Birds are major food processing pests that sometimes are ignored when facilities focus on controlling insects and rodents. The flying creatures carry diseases that can be passed to humans. Bird flu, for example, could become a worldwide pandemic. People who have contracted bird flu live in close proximity to domesticated fowl, but there are concerns that the disease may spread to migratory flocks and infect people the world over.
Disease can be passed to humans through droppings in water, droppings on food, through inhalation of dried feces or dust, and from parasites that live on birds.
According to the University of Indiana, Purdue University and other researchers, the primary bird pests-pigeons, starlings and sparrows-can spread a wide variety of illnesses. These include bacterial diseases such as salmonellosis, listeriosis and yersiniosis; mycotic diseases like cryptococcosis, aspergillosis and histoplasmosis; and illnesses from protozoa, viruses and various parasites.
The organism that causes cryptococosis is found in up to 80% of pigeon roosts. Recently I worked with a dried products processor that experienced a salmonella incident. The problem was tracked back to sparrows that flocked around the receiving dock to eat spilled grain. These birds had been drinking water at the local waste treatment facility.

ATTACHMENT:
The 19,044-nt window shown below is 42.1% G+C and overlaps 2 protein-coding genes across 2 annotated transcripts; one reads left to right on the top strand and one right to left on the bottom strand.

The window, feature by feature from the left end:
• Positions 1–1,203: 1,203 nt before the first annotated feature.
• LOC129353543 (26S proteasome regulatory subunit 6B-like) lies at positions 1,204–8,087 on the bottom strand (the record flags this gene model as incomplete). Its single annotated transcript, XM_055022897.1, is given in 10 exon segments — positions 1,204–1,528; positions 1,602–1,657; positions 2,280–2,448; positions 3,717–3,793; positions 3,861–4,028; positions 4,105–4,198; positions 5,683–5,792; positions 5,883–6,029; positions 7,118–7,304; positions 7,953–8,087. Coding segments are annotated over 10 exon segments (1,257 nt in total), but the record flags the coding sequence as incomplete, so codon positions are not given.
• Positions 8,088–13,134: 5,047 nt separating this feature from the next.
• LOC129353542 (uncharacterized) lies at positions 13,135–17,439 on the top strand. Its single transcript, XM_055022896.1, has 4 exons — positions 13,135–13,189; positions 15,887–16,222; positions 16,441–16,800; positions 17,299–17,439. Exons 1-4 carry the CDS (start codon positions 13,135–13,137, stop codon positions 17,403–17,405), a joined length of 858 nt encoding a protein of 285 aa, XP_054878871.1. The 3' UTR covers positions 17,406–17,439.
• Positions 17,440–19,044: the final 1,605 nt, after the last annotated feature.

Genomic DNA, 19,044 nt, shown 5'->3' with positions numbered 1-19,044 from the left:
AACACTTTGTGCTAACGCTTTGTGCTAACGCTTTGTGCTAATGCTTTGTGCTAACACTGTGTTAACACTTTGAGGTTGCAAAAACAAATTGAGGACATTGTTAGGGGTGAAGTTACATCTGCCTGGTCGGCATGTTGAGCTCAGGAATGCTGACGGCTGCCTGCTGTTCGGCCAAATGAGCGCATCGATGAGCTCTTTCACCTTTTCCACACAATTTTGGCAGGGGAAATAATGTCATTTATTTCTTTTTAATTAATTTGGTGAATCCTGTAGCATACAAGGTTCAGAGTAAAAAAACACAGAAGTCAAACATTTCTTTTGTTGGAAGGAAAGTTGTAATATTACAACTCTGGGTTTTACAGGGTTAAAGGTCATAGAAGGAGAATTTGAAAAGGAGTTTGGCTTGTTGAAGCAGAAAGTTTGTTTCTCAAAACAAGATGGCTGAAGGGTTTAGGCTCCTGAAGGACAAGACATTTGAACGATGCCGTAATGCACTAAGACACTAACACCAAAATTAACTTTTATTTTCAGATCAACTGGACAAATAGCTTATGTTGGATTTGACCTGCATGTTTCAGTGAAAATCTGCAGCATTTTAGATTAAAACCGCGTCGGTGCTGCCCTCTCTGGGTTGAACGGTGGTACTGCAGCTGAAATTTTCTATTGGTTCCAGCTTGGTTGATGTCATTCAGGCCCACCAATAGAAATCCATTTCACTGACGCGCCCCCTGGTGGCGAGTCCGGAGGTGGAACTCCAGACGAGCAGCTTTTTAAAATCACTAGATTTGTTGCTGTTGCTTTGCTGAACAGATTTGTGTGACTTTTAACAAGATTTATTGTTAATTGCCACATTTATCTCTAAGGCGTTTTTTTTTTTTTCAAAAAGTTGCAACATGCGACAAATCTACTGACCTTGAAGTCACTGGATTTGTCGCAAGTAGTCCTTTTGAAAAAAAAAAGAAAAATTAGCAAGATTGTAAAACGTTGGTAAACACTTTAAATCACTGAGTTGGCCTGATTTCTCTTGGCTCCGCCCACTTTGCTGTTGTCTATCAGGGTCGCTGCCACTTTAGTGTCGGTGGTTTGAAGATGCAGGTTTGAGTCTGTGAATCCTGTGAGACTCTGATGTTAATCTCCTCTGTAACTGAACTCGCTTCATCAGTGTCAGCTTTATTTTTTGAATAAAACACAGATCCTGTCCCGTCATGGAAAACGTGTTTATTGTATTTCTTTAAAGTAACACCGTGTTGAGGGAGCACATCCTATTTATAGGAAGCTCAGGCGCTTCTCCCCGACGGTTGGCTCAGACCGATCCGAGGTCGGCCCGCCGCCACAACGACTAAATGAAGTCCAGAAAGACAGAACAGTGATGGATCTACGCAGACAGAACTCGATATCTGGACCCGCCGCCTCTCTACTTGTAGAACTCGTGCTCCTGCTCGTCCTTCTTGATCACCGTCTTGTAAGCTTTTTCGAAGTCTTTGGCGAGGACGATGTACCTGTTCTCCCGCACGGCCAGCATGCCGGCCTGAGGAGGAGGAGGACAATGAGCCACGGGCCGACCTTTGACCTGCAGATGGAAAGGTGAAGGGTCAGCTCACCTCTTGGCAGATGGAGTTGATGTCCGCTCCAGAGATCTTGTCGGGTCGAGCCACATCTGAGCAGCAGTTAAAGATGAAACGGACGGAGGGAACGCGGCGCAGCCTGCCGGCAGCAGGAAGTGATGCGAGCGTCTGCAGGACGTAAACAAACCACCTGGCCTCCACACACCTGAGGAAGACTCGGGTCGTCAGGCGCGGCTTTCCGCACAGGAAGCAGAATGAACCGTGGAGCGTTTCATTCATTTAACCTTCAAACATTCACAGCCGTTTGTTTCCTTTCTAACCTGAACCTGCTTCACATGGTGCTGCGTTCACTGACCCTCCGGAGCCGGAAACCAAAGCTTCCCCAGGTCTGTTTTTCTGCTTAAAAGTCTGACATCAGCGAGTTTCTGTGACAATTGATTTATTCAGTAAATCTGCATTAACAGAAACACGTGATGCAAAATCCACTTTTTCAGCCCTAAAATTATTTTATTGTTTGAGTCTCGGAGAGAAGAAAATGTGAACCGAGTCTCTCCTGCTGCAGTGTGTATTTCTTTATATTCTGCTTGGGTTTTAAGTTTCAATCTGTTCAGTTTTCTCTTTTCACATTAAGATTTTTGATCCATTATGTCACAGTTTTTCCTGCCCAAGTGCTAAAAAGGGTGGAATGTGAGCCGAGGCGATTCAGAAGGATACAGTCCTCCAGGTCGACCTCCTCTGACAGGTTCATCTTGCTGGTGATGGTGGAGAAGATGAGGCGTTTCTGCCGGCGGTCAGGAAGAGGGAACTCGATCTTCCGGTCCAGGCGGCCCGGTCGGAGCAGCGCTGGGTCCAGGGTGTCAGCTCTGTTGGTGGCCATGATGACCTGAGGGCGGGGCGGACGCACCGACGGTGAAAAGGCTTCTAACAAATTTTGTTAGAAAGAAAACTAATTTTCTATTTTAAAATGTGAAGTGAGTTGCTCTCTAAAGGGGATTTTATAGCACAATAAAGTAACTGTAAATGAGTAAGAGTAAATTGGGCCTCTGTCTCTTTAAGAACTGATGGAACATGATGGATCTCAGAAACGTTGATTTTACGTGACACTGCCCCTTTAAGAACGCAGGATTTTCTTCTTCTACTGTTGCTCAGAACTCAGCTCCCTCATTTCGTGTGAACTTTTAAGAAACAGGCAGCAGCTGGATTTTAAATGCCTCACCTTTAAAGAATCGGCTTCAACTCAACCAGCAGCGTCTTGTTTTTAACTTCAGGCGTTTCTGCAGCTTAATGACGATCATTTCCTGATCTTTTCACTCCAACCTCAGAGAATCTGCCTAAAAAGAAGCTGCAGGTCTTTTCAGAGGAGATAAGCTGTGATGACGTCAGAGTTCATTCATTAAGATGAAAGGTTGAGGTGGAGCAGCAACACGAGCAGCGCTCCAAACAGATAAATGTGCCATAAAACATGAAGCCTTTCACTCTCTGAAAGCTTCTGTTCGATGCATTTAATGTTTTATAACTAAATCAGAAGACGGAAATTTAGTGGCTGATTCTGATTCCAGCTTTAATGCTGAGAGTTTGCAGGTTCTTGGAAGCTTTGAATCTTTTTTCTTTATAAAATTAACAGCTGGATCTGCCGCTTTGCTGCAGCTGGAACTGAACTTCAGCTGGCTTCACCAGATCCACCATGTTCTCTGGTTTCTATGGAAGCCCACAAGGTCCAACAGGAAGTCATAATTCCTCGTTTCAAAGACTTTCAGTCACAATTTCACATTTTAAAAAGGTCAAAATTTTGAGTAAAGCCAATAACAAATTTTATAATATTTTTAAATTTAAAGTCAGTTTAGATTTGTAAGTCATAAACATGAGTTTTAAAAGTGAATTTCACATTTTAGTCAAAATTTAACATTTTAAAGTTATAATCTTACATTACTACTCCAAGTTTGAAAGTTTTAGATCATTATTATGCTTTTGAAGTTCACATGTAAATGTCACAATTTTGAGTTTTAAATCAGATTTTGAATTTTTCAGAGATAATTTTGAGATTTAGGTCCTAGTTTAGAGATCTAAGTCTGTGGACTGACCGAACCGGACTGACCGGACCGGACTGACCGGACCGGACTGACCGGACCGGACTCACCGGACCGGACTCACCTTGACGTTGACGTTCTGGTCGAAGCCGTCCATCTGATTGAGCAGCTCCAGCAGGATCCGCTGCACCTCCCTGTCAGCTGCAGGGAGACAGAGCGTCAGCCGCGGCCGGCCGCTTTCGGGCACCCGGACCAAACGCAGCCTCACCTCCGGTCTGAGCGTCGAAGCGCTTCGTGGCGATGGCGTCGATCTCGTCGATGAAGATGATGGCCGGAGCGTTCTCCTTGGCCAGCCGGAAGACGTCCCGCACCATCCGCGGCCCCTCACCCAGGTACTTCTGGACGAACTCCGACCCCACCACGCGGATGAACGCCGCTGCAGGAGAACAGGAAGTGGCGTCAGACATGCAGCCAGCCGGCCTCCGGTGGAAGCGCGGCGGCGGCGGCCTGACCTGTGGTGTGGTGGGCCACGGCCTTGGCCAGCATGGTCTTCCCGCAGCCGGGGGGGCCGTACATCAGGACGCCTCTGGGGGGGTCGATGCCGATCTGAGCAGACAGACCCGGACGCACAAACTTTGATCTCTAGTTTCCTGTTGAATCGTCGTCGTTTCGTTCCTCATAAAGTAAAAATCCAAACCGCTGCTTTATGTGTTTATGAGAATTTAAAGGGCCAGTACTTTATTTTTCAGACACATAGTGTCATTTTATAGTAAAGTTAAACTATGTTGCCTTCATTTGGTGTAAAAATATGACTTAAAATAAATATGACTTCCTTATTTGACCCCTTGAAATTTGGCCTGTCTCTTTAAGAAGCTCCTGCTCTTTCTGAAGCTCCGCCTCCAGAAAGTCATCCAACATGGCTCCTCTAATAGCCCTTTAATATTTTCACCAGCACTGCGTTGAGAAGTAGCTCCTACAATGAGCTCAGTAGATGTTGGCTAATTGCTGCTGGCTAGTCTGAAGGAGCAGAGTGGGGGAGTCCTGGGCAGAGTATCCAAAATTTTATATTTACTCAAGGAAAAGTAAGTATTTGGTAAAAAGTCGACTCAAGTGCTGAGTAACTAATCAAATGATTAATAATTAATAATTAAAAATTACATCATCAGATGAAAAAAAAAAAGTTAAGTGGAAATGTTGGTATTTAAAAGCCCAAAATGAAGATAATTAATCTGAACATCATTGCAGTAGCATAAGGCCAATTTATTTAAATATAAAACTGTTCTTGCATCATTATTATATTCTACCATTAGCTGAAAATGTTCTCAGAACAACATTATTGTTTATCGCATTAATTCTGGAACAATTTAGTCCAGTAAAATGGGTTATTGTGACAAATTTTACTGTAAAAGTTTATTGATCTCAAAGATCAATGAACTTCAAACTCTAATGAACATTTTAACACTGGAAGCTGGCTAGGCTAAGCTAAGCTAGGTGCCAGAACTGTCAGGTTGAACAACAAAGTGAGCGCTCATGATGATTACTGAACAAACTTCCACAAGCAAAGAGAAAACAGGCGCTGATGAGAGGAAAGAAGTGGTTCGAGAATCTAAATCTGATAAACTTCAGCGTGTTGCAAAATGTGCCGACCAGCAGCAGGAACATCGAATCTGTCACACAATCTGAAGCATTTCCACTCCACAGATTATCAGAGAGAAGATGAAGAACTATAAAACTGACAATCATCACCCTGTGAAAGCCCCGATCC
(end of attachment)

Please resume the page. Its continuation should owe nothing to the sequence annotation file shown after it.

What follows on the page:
Much more than diseaseBird dropping can destroy metal, weaken grout and mortar, and create fire hazards. Accumulations of droppings can cause workers to slip. Droppings also create a bad impression with customers and other visitors.
Avoid using ornamental plants that attract birds around the facility. Also, if your facility has roosts or nesting areas, take steps to eliminate, block or make them undesirable. Use bird netting spikes and chemical repellents to help discourage roosting. Don’t rely on fake owls or other raptors. Birds are not easily fooled and may end up roosting on them. Use bird calls or raptor cries to keep birds away.
Always apply basic pest management principles. Deny birds food, water and places to roost and nest.
When a California processor failed to properly monitor and maintain its fruit receiving stations, flocks of swallows built nests in and around the structure. By the time the company realized what happened, the nests were full of eggs and babies, and under the law, the processor could not touch the nest. As a result, the plant’s fruit receiving season had to be modified. Today, this processor carefully monitors its station and shoos the birds away before they can nest.
The best strategy is to work with your in-house or pest control operator to identify potential bird concerns and devise strategies to ensure birds stay not only out of the plant, but away from the plant. Without a commitment to good sanitation, birds and other pests will make themselves at home.